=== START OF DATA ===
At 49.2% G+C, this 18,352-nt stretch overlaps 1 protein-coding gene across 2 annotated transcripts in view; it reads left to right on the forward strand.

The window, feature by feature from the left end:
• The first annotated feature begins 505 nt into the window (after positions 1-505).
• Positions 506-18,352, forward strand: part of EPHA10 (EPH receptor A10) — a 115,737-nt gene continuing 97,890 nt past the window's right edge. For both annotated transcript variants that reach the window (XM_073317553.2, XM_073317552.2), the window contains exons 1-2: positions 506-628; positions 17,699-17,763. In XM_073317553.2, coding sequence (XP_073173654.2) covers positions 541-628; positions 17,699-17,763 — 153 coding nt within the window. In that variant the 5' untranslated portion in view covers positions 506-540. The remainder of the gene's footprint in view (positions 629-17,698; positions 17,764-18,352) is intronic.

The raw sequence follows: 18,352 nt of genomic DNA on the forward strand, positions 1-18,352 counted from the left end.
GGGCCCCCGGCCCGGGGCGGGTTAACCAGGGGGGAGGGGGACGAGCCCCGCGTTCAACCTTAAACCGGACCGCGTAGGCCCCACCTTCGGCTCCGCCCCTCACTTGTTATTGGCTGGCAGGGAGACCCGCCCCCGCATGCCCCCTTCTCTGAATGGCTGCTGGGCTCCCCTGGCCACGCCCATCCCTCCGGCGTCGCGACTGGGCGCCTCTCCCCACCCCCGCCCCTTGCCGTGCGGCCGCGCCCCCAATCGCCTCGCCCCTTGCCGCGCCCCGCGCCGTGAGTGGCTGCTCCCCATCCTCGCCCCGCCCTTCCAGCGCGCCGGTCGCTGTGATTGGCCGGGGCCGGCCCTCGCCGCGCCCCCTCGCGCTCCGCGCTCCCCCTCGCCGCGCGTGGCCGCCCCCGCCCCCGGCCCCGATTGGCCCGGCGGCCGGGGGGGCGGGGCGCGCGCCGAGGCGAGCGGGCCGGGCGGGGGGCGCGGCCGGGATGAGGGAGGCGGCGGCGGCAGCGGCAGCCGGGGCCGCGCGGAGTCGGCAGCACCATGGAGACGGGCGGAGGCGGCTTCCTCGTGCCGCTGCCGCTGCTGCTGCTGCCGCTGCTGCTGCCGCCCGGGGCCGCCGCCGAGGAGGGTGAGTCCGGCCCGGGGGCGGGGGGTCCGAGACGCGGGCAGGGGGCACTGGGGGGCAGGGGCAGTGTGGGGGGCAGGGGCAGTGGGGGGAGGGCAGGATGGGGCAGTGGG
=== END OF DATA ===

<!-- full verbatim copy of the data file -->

At 49.2% G+C, this 18,352-nt stretch overlaps 1 protein-coding gene across 2 annotated transcripts in view; it reads left to right on the forward strand.

The window, feature by feature from the left end:
• The first annotated feature begins 505 nt into the window (after positions 1-505).
• Positions 506-18,352, forward strand: part of EPHA10 (EPH receptor A10) — a 115,737-nt gene continuing 97,890 nt past the window's right edge. For both annotated transcript variants that reach the window (XM_073317553.2, XM_073317552.2), the window contains exons 1-2: positions 506-628; positions 17,699-17,763. In XM_073317553.2, coding sequence (XP_073173654.2) covers positions 541-628; positions 17,699-17,763 — 153 coding nt within the window. In that variant the 5' untranslated portion in view covers positions 506-540. The remainder of the gene's footprint in view (positions 629-17,698; positions 17,764-18,352) is intronic.

The raw sequence follows: 18,352 nt of genomic DNA on the forward strand, positions 1-18,352 counted from the left end.
GGGCCCCCGGCCCGGGGCGGGTTAACCAGGGGGGAGGGGGACGAGCCCCGCGTTCAACCTTAAACCGGACCGCGTAGGCCCCACCTTCGGCTCCGCCCCTCACTTGTTATTGGCTGGCAGGGAGACCCGCCCCCGCATGCCCCCTTCTCTGAATGGCTGCTGGGCTCCCCTGGCCACGCCCATCCCTCCGGCGTCGCGACTGGGCGCCTCTCCCCACCCCCGCCCCTTGCCGTGCGGCCGCGCCCCCAATCGCCTCGCCCCTTGCCGCGCCCCGCGCCGTGAGTGGCTGCTCCCCATCCTCGCCCCGCCCTTCCAGCGCGCCGGTCGCTGTGATTGGCCGGGGCCGGCCCTCGCCGCGCCCCCTCGCGCTCCGCGCTCCCCCTCGCCGCGCGTGGCCGCCCCCGCCCCCGGCCCCGATTGGCCCGGCGGCCGGGGGGGCGGGGCGCGCGCCGAGGCGAGCGGGCCGGGCGGGGGGCGCGGCCGGGATGAGGGAGGCGGCGGCGGCAGCGGCAGCCGGGGCCGCGCGGAGTCGGCAGCACCATGGAGACGGGCGGAGGCGGCTTCCTCGTGCCGCTGCCGCTGCTGCTGCTGCCGCTGCTGCTGCCGCCCGGGGCCGCCGCCGAGGAGGGTGAGTCCGGCCCGGGGGCGGGGGGTCCGAGACGCGGGCAGGGGGCACTGGGGGGCAGGGGCAGTGTGGGGGGCAGGGGCAGTGGGGGGAGGGCAGGATGGGGCAGTGGG